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Vitamin D and RLS

I live in the Pacific Northwest, a notoriously cloudy and rainy part of the world. While I love it here and never want to move, I’ve had to start taking vitamin D supplements in addition to my usual multivitamin. I got a new primary care doctor who ran labs and found that I was very low in vitamin D.

Women, climate, and vitamin D

When I retested 6 months later, I was still low and my mental health drug prescriber put me on a gel capsule that she said would be absorbed better by my body and work well with my other medications.

I have heard that women, especially those in less sunny climates, are usually vitamin D deficient and will need to take a supplement during the winter for most of their lives.

Lifestyle choices impact vitamin D levels

I’m not big on fish and don’t really drink much milk. I usually prefer an oat latte to a whole milk one. I’m very pale and prone to sunburn. Plus, I grew up with parents who tanned and later had to have skin cancer removed, so I’m generally one to lather up on sunscreen. Unfortunately, these lifestyle choices have contributed to my vitamin D deficiency.

Vitamin D and mental health

Vitamin D might also be tied to cognitive health. When my mental health suffers, so does my sleep. When my sleep suffers, my restless legs start acting up. Anything I can do to help my mental health, whether it be vitamins, dietary choices, or getting some fresh air, is going to help me treat my RLS symptoms.

What about RLS and vitamin D?

When it comes to my restless legs, vitamin D can only help. Because it’s an antioxidant and is tied to immune health, my RLS is going to be a bit better if my overall systems are working better. Anything anti-inflammatory is good for my RLS, right?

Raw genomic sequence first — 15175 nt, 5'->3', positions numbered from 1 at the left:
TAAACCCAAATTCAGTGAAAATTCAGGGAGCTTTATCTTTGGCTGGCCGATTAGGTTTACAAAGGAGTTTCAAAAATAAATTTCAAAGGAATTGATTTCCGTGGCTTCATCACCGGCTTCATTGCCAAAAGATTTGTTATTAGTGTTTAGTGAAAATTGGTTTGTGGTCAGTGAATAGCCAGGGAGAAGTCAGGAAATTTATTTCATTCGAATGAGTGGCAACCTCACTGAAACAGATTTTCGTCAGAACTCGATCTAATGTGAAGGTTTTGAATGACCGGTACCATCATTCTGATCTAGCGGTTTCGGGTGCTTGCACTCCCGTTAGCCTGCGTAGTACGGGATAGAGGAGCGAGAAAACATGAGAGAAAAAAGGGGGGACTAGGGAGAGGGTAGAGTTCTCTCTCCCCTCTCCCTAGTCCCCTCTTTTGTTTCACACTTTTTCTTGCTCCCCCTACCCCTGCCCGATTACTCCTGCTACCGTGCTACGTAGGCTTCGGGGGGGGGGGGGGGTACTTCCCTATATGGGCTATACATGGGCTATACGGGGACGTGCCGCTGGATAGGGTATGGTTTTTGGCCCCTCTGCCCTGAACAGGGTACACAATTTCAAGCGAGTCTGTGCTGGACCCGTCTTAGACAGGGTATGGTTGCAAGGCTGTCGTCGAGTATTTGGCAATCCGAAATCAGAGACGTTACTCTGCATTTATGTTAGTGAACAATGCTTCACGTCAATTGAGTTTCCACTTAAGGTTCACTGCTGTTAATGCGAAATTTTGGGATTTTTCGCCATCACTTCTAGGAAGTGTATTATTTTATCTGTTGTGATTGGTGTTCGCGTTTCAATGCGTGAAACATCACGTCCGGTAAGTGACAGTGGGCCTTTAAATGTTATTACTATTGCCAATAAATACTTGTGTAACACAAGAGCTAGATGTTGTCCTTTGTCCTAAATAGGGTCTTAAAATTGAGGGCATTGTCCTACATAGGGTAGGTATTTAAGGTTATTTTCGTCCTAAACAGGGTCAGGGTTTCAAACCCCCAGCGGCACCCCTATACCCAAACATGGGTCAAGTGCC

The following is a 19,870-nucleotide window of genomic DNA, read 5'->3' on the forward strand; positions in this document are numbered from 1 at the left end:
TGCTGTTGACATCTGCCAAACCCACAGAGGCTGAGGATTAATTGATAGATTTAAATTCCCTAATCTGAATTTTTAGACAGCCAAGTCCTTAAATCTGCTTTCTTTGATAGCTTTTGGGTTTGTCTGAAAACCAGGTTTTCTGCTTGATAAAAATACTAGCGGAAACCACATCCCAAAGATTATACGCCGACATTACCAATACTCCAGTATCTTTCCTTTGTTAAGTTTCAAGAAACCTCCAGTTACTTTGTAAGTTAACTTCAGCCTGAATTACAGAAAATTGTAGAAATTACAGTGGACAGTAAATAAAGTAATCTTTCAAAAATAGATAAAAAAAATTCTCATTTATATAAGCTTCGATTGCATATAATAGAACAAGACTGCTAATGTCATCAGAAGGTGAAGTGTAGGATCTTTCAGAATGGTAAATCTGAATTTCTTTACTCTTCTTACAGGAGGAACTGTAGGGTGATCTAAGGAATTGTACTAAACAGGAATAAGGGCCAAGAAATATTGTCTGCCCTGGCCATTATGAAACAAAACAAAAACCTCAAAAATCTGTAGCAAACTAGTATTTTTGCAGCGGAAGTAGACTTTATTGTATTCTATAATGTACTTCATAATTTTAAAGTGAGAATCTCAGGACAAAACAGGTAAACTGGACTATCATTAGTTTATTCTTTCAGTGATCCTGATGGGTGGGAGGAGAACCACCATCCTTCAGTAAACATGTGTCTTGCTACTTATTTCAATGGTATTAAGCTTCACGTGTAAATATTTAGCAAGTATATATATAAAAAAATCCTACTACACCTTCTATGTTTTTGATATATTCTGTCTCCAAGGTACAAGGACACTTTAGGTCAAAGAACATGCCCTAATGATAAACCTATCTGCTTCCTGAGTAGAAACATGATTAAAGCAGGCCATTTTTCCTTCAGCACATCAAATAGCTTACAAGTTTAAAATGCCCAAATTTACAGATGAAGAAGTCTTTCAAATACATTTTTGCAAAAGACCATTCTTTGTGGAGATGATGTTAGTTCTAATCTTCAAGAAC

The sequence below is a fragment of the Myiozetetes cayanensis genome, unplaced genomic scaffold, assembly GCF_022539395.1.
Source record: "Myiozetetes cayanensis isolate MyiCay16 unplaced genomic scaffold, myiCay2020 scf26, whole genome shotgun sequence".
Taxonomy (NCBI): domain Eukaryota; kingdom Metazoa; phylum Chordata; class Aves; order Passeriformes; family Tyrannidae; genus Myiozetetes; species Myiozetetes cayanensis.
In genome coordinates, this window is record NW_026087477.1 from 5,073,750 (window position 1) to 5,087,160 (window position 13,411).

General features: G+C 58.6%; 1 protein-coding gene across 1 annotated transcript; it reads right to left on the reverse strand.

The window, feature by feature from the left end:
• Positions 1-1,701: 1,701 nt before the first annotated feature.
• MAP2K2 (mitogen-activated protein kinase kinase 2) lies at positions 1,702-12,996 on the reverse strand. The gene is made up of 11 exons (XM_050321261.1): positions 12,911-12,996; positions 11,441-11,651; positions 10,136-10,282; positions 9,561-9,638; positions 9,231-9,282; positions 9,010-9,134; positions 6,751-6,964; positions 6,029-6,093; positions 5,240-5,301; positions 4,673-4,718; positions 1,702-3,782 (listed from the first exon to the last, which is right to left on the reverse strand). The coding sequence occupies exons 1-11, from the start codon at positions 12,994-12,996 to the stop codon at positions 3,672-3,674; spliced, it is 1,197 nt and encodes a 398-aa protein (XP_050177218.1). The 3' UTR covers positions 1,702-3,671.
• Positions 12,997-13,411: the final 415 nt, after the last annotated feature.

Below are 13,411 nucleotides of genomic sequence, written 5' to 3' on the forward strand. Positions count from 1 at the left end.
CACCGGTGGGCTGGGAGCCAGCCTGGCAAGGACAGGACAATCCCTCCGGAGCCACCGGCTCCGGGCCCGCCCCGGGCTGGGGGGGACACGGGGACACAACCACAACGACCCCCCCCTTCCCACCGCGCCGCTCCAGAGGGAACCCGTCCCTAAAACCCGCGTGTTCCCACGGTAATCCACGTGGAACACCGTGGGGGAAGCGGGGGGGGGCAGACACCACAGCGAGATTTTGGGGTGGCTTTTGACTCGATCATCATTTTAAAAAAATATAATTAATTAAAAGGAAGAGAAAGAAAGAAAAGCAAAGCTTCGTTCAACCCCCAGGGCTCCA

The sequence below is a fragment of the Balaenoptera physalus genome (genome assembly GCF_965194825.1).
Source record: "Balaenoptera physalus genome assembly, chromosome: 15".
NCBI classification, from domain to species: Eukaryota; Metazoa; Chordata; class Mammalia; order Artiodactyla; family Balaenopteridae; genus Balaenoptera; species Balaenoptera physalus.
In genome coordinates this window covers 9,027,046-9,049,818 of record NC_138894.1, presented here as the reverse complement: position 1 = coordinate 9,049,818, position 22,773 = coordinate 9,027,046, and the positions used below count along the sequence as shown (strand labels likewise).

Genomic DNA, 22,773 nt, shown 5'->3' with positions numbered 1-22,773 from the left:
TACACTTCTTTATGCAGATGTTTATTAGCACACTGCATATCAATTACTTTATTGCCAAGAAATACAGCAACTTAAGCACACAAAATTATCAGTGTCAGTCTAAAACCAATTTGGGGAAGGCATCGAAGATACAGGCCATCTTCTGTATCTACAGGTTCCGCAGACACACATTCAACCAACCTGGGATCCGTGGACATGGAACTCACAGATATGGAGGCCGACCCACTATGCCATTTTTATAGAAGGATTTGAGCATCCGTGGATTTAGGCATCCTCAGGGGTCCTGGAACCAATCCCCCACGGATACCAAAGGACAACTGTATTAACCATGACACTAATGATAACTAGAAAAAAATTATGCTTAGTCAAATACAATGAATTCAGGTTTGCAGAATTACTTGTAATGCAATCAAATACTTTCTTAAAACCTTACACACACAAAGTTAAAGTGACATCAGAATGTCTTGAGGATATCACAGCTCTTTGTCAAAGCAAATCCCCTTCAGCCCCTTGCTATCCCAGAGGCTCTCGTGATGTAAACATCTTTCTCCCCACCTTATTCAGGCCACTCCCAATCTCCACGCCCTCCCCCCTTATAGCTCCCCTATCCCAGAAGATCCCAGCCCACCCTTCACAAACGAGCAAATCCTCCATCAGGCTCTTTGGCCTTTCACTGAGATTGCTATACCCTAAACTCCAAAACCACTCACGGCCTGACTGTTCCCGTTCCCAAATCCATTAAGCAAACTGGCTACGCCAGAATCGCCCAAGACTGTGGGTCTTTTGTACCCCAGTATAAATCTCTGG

Vitamin D can prevent muscle spasms, which would be unrelated to RLS but could cause a potential increase in RLS symptoms, sleep disturbance, and the feedback loop of bad sleep leading to restless legs and the restless legs disrupting sleep.

A strong body for overall health

As you may know from all those “Got Milk” commercials when we were younger, vitamin D helps keep bones strong and healthy. Keeping our bodies working at their best helps us continue to live our lives the way we want to, including being active and exercising. For me, gentle exercise is key to reducing my RLS symptoms.

To help my RLS and overall health, I’ve made a point to take my supplements. I’ve also tried to be less militant about sunscreen when I know I won’t be out in direct sun for long.

I’m writing about my own experience here and have gotten guidance from my healthcare providers. Because there are some interactions between vitamin supplements and medications you may take for RLS, speak to your healthcare provider before starting a new health regimen.

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